By modulating a key regulatory process known as reversible protein
methylation, Signum Biosciences hopes to develop a whole suite of
therapeutics. In addition to working on pharmaceutical and botanical
drugs for Alzheimer’s and other dementia, Parkinson’s, and a new class
of anti-inflammatories, Signum might also produce nutritional
supplements that would be available to consumers much sooner.
About 10 people work here now, including those brought in from the
outside, and the Stock brothers are tapping their networks for
consulting services. Greg Stock, who is the spokesperson for the
company, is moving with his wife to Princeton from California.
Recently the brothers expanded the laboratory from 1,000 to 2,000
square feet at Princeton Corporate Plaza. “Having an incubator
environment is what we need, and the landlord is very supportive
here,” says Greg Stock. “We moved to larger space seamlessly.”
Stock says he bases his pitch to investors on his brother’s and his
own reputation and a “really solid” business proposal, “what we are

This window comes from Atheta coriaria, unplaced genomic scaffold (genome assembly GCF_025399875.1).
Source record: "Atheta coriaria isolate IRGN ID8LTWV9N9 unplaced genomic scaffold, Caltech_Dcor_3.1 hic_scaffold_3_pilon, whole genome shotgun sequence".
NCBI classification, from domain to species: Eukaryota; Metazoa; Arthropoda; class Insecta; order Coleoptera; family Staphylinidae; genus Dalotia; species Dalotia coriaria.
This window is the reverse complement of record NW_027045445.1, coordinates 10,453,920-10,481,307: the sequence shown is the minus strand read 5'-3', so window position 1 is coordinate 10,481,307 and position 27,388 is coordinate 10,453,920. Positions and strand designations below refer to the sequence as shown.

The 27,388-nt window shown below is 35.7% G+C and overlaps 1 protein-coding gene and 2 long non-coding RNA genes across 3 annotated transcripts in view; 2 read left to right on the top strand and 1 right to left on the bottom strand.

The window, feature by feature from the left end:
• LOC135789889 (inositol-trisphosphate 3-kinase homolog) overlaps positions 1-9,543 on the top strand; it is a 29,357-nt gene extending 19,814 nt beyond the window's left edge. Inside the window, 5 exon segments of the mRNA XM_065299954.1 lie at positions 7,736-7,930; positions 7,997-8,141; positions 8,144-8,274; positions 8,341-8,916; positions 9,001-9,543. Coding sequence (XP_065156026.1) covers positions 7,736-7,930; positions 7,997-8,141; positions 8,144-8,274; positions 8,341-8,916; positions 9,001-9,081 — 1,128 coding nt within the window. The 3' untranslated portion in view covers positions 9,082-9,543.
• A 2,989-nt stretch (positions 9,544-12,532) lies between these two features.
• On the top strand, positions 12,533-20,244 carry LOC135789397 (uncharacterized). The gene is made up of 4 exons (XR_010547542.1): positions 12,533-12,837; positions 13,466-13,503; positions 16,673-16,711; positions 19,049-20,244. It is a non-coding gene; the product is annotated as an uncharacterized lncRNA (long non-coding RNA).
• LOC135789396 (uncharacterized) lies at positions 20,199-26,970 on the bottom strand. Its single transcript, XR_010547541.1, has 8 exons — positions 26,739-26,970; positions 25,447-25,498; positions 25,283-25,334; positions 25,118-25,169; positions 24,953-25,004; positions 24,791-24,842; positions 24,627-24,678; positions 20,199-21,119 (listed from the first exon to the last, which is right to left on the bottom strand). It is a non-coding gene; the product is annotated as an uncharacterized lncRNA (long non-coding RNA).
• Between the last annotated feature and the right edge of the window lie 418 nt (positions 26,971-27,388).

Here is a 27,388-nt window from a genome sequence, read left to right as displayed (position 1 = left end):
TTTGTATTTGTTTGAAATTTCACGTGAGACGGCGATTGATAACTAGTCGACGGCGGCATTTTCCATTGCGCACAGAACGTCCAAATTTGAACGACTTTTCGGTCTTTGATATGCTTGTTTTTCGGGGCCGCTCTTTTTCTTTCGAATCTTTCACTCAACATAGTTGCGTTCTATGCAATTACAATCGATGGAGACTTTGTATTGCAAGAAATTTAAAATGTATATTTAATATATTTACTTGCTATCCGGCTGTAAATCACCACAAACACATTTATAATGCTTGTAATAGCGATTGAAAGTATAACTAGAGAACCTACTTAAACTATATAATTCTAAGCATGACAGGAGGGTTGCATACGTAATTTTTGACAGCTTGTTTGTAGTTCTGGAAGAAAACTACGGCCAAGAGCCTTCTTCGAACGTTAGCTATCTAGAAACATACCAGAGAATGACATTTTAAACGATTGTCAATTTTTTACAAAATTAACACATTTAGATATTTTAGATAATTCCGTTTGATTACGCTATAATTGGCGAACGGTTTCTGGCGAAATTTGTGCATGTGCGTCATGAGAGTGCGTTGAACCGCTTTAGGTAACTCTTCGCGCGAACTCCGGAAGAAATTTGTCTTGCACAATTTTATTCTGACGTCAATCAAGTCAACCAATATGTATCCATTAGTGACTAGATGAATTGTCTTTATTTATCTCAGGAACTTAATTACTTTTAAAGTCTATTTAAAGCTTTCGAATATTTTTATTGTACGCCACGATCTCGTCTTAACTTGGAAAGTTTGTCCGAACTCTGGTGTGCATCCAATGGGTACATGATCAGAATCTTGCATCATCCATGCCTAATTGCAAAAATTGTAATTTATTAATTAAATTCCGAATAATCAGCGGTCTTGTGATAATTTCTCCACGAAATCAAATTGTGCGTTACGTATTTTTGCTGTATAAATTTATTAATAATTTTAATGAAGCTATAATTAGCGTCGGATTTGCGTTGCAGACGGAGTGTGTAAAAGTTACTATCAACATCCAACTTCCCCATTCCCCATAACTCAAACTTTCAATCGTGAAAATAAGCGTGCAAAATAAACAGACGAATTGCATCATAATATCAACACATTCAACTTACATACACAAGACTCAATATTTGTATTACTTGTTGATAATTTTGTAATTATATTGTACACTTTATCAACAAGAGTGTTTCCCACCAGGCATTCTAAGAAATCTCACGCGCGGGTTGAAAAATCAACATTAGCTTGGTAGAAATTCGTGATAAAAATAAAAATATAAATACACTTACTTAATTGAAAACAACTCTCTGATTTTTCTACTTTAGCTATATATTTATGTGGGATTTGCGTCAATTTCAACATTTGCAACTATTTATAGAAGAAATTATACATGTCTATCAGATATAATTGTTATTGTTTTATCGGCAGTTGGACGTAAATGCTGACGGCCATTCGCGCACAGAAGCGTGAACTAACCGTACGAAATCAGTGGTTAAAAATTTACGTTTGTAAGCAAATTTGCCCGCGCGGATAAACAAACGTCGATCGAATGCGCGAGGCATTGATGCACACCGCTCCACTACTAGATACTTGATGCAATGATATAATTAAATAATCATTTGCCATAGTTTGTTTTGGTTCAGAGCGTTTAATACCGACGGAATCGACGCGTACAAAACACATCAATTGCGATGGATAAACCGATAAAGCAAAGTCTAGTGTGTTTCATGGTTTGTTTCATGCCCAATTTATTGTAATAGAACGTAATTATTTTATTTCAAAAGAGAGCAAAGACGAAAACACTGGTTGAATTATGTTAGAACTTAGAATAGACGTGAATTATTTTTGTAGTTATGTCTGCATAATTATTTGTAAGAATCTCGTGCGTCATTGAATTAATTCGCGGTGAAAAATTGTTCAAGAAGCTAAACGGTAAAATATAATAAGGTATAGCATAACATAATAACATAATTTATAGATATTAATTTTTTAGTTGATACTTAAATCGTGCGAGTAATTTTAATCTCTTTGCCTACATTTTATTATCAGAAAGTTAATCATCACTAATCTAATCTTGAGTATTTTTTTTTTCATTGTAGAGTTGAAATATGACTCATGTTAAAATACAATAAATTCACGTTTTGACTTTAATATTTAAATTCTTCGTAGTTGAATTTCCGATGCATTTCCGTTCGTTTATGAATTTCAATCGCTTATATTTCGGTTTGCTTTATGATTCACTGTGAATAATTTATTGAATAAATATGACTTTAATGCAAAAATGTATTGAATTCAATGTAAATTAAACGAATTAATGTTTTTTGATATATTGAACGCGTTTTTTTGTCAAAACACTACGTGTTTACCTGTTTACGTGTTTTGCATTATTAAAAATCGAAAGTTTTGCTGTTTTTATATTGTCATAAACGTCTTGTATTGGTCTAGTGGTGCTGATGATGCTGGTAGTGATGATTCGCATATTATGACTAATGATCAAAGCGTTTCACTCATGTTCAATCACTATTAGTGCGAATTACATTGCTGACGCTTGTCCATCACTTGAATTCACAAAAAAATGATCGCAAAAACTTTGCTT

doing and how we will go about doing it.”
The company raised its first round of financing and will be going for
a Series B round in late fall. The initial $1.5 million came from
angel investors with whom Greg Stock had had previous contacts. They
include Pierluigi Zappacosta (the founder of Logitech) and the unnamed
owner of a hedge fund in Princeton.
Angel money is good, venture capital money is not, Stock believes.
“Venture capital money wants all sorts of control, and what is
important about this company is that we really have control. It is
difficult when business people don’t understand your science.”
One way not to have to tap venture capital is to spend carefully. “We
have a modest burn rate,” says Stock, who has seen indications that it
is easier to set up a company on a small budget than a big one. Some
companies that raised a lot of money in the beginning have gone out of